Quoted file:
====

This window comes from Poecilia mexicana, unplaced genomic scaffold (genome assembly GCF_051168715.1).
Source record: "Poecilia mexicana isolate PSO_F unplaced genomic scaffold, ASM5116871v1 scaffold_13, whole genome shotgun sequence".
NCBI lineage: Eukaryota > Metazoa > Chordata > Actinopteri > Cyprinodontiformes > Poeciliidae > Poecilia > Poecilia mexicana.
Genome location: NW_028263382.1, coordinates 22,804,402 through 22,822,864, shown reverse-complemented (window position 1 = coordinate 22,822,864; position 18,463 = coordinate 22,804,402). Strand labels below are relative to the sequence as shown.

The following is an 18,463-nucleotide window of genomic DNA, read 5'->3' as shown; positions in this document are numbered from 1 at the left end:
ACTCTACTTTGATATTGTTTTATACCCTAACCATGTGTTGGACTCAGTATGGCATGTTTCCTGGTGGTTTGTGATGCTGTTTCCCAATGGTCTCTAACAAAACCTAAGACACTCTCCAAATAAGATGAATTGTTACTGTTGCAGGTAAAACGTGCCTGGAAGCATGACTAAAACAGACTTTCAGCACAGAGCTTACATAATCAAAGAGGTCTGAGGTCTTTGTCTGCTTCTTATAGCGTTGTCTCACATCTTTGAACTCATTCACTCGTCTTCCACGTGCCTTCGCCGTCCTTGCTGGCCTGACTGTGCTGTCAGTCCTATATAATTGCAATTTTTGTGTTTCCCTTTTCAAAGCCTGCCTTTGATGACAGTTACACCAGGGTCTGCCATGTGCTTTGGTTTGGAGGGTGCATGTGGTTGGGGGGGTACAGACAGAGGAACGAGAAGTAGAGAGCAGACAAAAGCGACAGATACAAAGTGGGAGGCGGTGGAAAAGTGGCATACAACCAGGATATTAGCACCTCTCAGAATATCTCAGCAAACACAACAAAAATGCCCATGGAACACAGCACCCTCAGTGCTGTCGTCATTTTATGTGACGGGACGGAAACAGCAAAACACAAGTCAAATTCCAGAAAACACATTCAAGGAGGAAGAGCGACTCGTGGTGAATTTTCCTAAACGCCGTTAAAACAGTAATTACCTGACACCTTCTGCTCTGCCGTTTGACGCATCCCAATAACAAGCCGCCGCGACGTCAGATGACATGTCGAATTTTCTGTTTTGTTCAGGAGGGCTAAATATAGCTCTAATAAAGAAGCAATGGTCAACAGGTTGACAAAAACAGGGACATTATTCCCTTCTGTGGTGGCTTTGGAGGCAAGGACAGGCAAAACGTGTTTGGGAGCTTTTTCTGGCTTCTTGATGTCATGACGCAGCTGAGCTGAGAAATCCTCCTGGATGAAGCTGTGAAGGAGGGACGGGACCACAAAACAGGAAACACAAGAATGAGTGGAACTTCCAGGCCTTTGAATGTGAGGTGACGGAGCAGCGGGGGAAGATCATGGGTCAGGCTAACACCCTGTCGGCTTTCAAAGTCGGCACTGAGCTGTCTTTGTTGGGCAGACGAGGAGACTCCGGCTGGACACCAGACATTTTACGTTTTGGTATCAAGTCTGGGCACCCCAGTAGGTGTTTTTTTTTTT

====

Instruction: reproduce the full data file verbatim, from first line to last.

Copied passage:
This window comes from Poecilia mexicana, unplaced genomic scaffold (genome assembly GCF_051168715.1).
Source record: "Poecilia mexicana isolate PSO_F unplaced genomic scaffold, ASM5116871v1 scaffold_13, whole genome shotgun sequence".
NCBI lineage: Eukaryota > Metazoa > Chordata > Actinopteri > Cyprinodontiformes > Poeciliidae > Poecilia > Poecilia mexicana.
Genome location: NW_028263382.1, coordinates 22,804,402 through 22,822,864, shown reverse-complemented (window position 1 = coordinate 22,822,864; position 18,463 = coordinate 22,804,402). Strand labels below are relative to the sequence as shown.

The following is an 18,463-nucleotide window of genomic DNA, read 5'->3' as shown; positions in this document are numbered from 1 at the left end:
ACTCTACTTTGATATTGTTTTATACCCTAACCATGTGTTGGACTCAGTATGGCATGTTTCCTGGTGGTTTGTGATGCTGTTTCCCAATGGTCTCTAACAAAACCTAAGACACTCTCCAAATAAGATGAATTGTTACTGTTGCAGGTAAAACGTGCCTGGAAGCATGACTAAAACAGACTTTCAGCACAGAGCTTACATAATCAAAGAGGTCTGAGGTCTTTGTCTGCTTCTTATAGCGTTGTCTCACATCTTTGAACTCATTCACTCGTCTTCCACGTGCCTTCGCCGTCCTTGCTGGCCTGACTGTGCTGTCAGTCCTATATAATTGCAATTTTTGTGTTTCCCTTTTCAAAGCCTGCCTTTGATGACAGTTACACCAGGGTCTGCCATGTGCTTTGGTTTGGAGGGTGCATGTGGTTGGGGGGGTACAGACAGAGGAACGAGAAGTAGAGAGCAGACAAAAGCGACAGATACAAAGTGGGAGGCGGTGGAAAAGTGGCATACAACCAGGATATTAGCACCTCTCAGAATATCTCAGCAAACACAACAAAAATGCCCATGGAACACAGCACCCTCAGTGCTGTCGTCATTTTATGTGACGGGACGGAAACAGCAAAACACAAGTCAAATTCCAGAAAACACATTCAAGGAGGAAGAGCGACTCGTGGTGAATTTTCCTAAACGCCGTTAAAACAGTAATTACCTGACACCTTCTGCTCTGCCGTTTGACGCATCCCAATAACAAGCCGCCGCGACGTCAGATGACATGTCGAATTTTCTGTTTTGTTCAGGAGGGCTAAATATAGCTCTAATAAAGAAGCAATGGTCAACAGGTTGACAAAAACAGGGACATTATTCCCTTCTGTGGTGGCTTTGGAGGCAAGGACAGGCAAAACGTGTTTGGGAGCTTTTTCTGGCTTCTTGATGTCATGACGCAGCTGAGCTGAGAAATCCTCCTGGATGAAGCTGTGAAGGAGGGACGGGACCACAAAACAGGAAACACAAGAATGAGTGGAACTTCCAGGCCTTTGAATGTGAGGTGACGGAGCAGCGGGGGAAGATCATGGGTCAGGCTAACACCCTGTCGGCTTTCAAAGTCGGCACTGAGCTGTCTTTGTTGGGCAGACGAGGAGACTCCGGCTGGACACCAGACATTTTACGTTTTGGTATCAAGTCTGGGCACCCCAGTAGGTGTTTTTTTTTTT